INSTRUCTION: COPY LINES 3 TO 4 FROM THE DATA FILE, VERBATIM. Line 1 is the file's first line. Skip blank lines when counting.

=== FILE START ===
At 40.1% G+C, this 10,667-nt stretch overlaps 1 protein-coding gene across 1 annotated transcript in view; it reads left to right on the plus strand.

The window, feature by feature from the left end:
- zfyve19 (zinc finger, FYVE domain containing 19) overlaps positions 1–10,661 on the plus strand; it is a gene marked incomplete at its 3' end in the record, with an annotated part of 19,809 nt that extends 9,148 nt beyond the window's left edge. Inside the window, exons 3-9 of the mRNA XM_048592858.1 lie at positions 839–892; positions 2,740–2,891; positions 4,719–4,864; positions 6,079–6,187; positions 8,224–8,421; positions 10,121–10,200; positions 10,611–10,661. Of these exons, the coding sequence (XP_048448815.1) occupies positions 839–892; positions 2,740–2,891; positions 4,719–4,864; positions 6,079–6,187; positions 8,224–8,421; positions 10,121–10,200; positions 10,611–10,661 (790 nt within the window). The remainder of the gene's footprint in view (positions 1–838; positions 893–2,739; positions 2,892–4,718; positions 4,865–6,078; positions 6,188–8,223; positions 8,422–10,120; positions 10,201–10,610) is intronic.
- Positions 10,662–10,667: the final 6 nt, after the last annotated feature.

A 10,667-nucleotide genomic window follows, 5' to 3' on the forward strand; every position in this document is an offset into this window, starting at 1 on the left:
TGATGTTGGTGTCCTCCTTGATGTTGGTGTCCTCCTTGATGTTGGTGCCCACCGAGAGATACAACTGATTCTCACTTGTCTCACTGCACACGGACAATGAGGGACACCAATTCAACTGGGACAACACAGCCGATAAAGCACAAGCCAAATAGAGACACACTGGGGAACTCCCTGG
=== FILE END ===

- zfyve19 (zinc finger, FYVE domain containing 19) overlaps positions 1–10,661 on the plus strand; it is a gene marked incomplete at its 3' end in the record, with an annotated part of 19,809 nt that extends 9,148 nt beyond the window's left edge. Inside the window, exons 3-9 of the mRNA XM_048592858.1 lie at positions 839–892; positions 2,740–2,891; positions 4,719–4,864; positions 6,079–6,187; positions 8,224–8,421; positions 10,121–10,200; positions 10,611–10,661. Of these exons, the coding sequence (XP_048448815.1) occupies positions 839–892; positions 2,740–2,891; positions 4,719–4,864; positions 6,079–6,187; positions 8,224–8,421; positions 10,121–10,200; positions 10,611–10,661 (790 nt within the window). The remainder of the gene's footprint in view (positions 1–838; positions 893–2,739; positions 2,892–4,718; positions 4,865–6,078; positions 6,188–8,223; positions 8,422–10,120; positions 10,201–10,610) is intronic.
- Positions 10,662–10,667: the final 6 nt, after the last annotated feature.